GDAR builds on the expertise and knowledge of research in Cameroon, the Caribbean, Kenya, South Africa and the UK.

GDAR teams up with NCD Alliance and BBC StoryWorks as part of short film series

They’re the world’s biggest killers. Non-communicable diseases like cancer, cardiovascular disease, chronic respiratory diseases, and diabetes account for 70 percent of all deaths.

But many of these diseases can be prevented and the suffering from their effects reduced. Turning the Tide is a series of short films about the bold actions being carried out by communities and organisations to take on NCDs. The stories are about the small and significant changes being made for better, healthier lives.

Blogs and

RICHE: Africa Workshop on Healthy Cities:
Intersectoral approaches to non-communicable disease prevention in Africa.
Held 2-4 December 2019, STIAS Wallenberg Research Centre, Stellenbosch, South Africa.

Africa is experiencing a double burden of disease. Non-communicable diseases (NCDs) like high blood pressure, obesity, and heart disease are overshadowing the gains recorded in communicable disease prevention.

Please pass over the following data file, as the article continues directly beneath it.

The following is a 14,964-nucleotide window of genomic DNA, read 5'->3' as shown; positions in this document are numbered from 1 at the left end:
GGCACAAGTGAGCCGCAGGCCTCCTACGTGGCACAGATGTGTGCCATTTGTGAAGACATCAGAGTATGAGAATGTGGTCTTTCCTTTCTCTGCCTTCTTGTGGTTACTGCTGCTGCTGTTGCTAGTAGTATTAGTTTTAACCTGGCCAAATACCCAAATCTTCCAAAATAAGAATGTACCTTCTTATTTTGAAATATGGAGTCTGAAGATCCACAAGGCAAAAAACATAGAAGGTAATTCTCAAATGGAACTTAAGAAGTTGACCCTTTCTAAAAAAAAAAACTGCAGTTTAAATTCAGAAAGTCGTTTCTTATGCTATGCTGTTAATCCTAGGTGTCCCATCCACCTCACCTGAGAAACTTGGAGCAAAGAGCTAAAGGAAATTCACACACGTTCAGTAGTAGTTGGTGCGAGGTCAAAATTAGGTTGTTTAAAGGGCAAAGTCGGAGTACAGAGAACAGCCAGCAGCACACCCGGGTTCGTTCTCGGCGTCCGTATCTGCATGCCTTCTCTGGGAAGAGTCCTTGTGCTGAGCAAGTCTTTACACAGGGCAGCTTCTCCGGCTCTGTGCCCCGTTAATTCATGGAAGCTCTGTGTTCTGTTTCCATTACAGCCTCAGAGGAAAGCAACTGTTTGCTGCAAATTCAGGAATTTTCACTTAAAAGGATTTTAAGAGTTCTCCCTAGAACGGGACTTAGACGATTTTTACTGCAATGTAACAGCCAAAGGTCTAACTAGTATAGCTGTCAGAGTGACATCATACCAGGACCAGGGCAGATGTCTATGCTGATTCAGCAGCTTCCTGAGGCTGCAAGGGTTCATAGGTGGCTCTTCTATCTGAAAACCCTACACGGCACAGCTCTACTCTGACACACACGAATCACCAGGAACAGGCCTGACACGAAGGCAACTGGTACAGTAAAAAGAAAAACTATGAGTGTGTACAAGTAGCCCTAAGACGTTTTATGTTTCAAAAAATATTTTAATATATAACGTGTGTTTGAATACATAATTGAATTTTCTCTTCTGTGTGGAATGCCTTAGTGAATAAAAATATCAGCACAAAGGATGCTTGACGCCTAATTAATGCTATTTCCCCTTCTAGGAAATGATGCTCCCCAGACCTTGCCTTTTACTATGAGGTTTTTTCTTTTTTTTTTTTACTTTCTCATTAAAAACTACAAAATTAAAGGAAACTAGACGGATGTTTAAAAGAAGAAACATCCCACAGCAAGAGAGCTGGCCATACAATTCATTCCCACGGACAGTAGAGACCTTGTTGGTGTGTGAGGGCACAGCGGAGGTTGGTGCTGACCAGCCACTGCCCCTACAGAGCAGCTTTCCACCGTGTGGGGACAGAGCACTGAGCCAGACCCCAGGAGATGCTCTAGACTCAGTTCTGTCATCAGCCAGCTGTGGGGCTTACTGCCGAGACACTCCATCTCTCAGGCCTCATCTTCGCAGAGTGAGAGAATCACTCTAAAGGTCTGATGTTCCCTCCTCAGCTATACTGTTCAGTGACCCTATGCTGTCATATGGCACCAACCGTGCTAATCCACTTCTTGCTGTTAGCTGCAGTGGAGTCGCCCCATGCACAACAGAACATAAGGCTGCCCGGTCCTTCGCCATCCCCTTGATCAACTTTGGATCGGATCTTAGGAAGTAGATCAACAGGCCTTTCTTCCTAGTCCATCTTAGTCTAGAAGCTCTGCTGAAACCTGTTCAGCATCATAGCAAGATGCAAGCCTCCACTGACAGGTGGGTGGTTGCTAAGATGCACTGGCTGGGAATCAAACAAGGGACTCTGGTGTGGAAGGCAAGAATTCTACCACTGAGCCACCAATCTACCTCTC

But cities in Africa also represent an opportunity to take the lead on re-thinking strategies to turn the tide of this emerging NCD epidemic.

This workshop, which built on the LIRA study, foregrounded intersectoral approaches and the importance of prevention, in particular, the prevention of non-communicable diseases in African cities through investments that support active living and healthy diets.

In attendance were representatives from several cities in Africa including Cape Town, Dakar, Douala, Accra, Lagos, Kampala, Harare and Maputo.